7 Jun 18 at 10:55 am

  28. KW, that’s no so clear as one would imagine.

    We are hearing a lot about the graduates like Difo. I cannot help but wonder whether there is something about the training academy setting and the character of the youth involved that simply make for better ballplayers overall. Players like Robles and Soto are scouting coups. But there have been busts as well — they just are not as expensive as the Rusney Castillo or even the Jake Johansen types.

    My issue, which I brought up and we discussed at length last year, has been the poor development of Nats position player prospects who are not first round picks. I can’t see that that has appreciably changed, but I’m willing to hold judgment while we see how the Potomac squad matures.

    BTW, I’m optimistic about Romero, even excited. He missed his curfew and they need to yank his chain, I get that. I support that. But Alan Iverson was famously insubordinate (“practice”), and he may have underachieved, but he still carved out an excellent career.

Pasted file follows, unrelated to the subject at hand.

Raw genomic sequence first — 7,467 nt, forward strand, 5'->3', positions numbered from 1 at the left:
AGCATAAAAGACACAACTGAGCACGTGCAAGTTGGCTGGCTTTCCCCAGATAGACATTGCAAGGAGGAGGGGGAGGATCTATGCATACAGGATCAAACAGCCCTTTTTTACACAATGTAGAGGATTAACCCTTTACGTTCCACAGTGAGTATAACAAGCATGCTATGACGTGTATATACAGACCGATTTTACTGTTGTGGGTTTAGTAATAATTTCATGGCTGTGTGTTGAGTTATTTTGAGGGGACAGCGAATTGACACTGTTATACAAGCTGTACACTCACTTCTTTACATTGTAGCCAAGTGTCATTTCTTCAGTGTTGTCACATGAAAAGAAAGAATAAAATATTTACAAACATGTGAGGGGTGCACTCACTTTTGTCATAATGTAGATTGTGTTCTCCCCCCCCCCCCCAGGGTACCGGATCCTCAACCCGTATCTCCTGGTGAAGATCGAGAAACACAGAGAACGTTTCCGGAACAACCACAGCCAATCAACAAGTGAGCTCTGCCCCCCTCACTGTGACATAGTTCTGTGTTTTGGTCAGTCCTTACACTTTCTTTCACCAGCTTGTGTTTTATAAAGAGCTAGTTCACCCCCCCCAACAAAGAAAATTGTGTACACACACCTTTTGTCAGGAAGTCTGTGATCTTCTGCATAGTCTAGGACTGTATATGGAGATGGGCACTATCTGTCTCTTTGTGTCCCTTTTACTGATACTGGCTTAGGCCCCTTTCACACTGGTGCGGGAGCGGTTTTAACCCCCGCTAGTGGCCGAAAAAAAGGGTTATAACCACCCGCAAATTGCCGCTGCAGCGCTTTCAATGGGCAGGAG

7 Jun 18 at 11:30 am

  29. When you can sign high volume from all over a continent, it’s also a different setup from the more limited pool and with the boundaries of a US based draft system, as well as eligibility regulations.

    The Nats are using the rules to really feed the lower system well, and we are only starting to realize the benefits.

    Next year, the signing penalties come off, and I am sure they are already thinking about the 2019 class and the next Soto.


    7 Jun 18 at 11:33 am

  30. The Nats picked lots of juniors. It’s an interesting gamble . If you have more eligibility, you can roll the dice on improving your slot.

    On the other hand, if you are a high achiever and slot lower, you go from being able to get 100K and start a pro career with a great organization to possibly being a college senior and with no negotiating leverage, and walk away with 5K when your college major was athletics to begin with. I wonder if this is part of the Nats pitch this year…


    7 Jun 18 at 11:52 am